Is there a series of functions $\sum (-1)^n u_n(x)$ that is convergent for Leibniz rule (alternating series test) in some interval but it is not uniformly convergent?

In particular the series must be (for using Leibniz rule)

  • positive $(u_n(x) \geq 0)$
  • decreasing $(u_{n+1}(x)\leq u_n(x))$
  • such that $\lim_{n \to \infty} u_n(x)=0$

Edit: I refer to the following definition: a series of function is uniformly convergent in a subset $S$ if

$$\lim_{n \to \infty} \sup_{x \in S} |\sum_{n \geq 0} u_n(x) -\sum_{n=0}^{N} u_n(x)| =0$$

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    $\begingroup$ Which rule are you referring to, specifically? (I am used to Leibniz's rule being a name for the alternating series criterion) $\endgroup$ – Clement C. Dec 6 '16 at 17:53
  • $\begingroup$ It's $u_n(x),$ not $u(x)_n.$ Please edit. $\endgroup$ – zhw. Dec 6 '16 at 17:58
  • $\begingroup$ @ClementC. I'm guessing he means $\sum (-1)^nu_n(x)$ $\endgroup$ – zhw. Dec 6 '16 at 18:03
  • $\begingroup$ Wow, that's quite a far cry from what's written. $\endgroup$ – Clement C. Dec 6 '16 at 18:04

Let $$u_n(x)=\frac{x^n}{n}, \quad n\in\mathbb N.$$ Then $u_n: [0,1]\to\mathbb R$ is a decreasing sequence of non-negative functions.

Clearly $$ \sum_{n=1}^\infty u_n(1)=\sum_{n=1}^\infty\frac{1}{n}=\infty, $$ while $$ \sum_{n=0}^\infty (-1)^nu_n(x)=\sum_{n=0}^\infty \frac{(-1)^nx^n}{n}=-\log(1+x), \quad\text{for all $x\in [0,1]$.} $$ In fact, $$ \sum_{k=0}^n (-1)^ku_k(x)=-\log(1+x)-\frac{(-1)^{n+1}\xi^{n+1}}{n+1}, \quad \text{for some $\xi\in (0,x)$}, $$ and thus $$ \bigg|\sum_{k=0}^n (-1)^ku_k(x)+\log(1+x)\,\bigg|\le\frac{1}{n+1}, \quad \text{for all $x\in [0,1]$}, $$ i.e., the series $\,\sum (-1)^nu_n\,$ converges uniformly in $[0,1]$.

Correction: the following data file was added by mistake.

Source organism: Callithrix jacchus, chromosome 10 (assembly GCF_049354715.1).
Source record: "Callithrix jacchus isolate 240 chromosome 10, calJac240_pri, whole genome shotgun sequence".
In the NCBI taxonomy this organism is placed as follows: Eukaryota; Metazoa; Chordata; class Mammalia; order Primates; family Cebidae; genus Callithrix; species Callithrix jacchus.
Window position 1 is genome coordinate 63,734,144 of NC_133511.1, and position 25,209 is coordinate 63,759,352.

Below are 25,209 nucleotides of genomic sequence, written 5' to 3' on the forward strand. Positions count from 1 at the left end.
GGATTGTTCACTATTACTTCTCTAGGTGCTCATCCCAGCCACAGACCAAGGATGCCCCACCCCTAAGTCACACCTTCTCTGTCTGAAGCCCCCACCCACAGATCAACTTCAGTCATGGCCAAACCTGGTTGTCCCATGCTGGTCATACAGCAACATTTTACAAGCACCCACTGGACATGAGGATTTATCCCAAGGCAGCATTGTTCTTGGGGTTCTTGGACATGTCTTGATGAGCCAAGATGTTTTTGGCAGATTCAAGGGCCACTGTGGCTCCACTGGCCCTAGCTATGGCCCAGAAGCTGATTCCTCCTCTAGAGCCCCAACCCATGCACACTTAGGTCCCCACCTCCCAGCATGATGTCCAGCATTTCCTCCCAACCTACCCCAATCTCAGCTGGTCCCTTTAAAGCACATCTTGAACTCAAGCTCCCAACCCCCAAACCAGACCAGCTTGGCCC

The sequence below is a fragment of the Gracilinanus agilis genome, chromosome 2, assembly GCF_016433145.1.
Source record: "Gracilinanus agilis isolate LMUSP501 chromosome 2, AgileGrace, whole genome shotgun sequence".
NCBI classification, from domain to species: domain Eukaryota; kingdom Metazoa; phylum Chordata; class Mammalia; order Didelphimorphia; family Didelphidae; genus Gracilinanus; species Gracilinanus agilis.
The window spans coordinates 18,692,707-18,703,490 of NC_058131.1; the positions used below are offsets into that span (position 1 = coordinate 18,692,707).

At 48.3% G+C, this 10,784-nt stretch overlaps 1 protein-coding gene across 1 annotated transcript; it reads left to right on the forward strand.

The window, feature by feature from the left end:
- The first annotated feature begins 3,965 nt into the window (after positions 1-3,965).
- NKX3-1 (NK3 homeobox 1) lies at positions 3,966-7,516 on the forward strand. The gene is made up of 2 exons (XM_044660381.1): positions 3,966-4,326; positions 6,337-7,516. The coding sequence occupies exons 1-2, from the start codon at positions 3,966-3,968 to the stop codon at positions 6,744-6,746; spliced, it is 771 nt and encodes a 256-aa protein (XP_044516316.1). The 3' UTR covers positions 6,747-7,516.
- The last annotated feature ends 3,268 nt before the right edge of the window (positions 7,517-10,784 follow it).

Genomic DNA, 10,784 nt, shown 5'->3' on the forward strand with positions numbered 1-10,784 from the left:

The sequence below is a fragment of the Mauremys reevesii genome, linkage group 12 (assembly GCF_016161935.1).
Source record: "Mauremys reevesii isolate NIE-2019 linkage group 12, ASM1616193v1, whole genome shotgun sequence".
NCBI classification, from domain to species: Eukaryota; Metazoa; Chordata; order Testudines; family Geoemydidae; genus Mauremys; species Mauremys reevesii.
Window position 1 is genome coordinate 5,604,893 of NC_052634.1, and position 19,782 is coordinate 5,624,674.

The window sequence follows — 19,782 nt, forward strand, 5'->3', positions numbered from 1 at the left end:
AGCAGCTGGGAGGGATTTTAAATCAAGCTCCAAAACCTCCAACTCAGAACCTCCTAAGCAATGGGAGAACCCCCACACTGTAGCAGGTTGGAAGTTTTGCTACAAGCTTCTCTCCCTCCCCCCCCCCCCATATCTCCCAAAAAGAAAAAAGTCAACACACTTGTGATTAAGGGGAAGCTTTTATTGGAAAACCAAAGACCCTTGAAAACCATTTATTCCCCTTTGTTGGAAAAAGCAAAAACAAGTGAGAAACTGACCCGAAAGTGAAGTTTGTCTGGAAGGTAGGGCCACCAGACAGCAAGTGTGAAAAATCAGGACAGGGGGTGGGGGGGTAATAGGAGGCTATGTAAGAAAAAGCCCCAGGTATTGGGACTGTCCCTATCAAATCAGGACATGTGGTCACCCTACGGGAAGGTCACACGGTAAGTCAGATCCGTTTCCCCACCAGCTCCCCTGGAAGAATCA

Note. That the advantage of this example is that $[0,1]$ is compact.


Let $u_n(x)=e^{-nx}$ where $x\in I=(0,1]$ then

$$R_n(x)=\sum_{k=n+1}^\infty (-1)^k u_k(x)=\frac{(-1)^{n+1} e^{-(n+1)x}}{1+e^{-x}}$$ so $$\Vert R_n\Vert_\infty=\sup_{x\in I}\vert R_n(x)\vert\ge \frac12$$ so the convergence isn't uniform on $I$

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    $\begingroup$ We could also use $u_n(x) = x^n$ on $[0,1)$ - perhaps a bit more elementary. $\endgroup$ – zhw. Dec 9 '16 at 19:39
  • $\begingroup$ is you result true for any decreasing $u_n(x)$ with respect to $x$? $\endgroup$ – DuFong Apr 19 '18 at 3:52
  • $\begingroup$ If $u_n$ is decreasing then we have $$\left\vert\sum_{k=n+1}^\infty (-1)^ku_k(x)\right\vert\le \vert u_{n+1}(x)\vert$$ and in the case where $sup\vert u_n(x)\vert$ tends to 0 we use the above inequality to prove the uniform convergence of the series. @DuFong $\endgroup$ – user296113 Apr 20 '18 at 19:04

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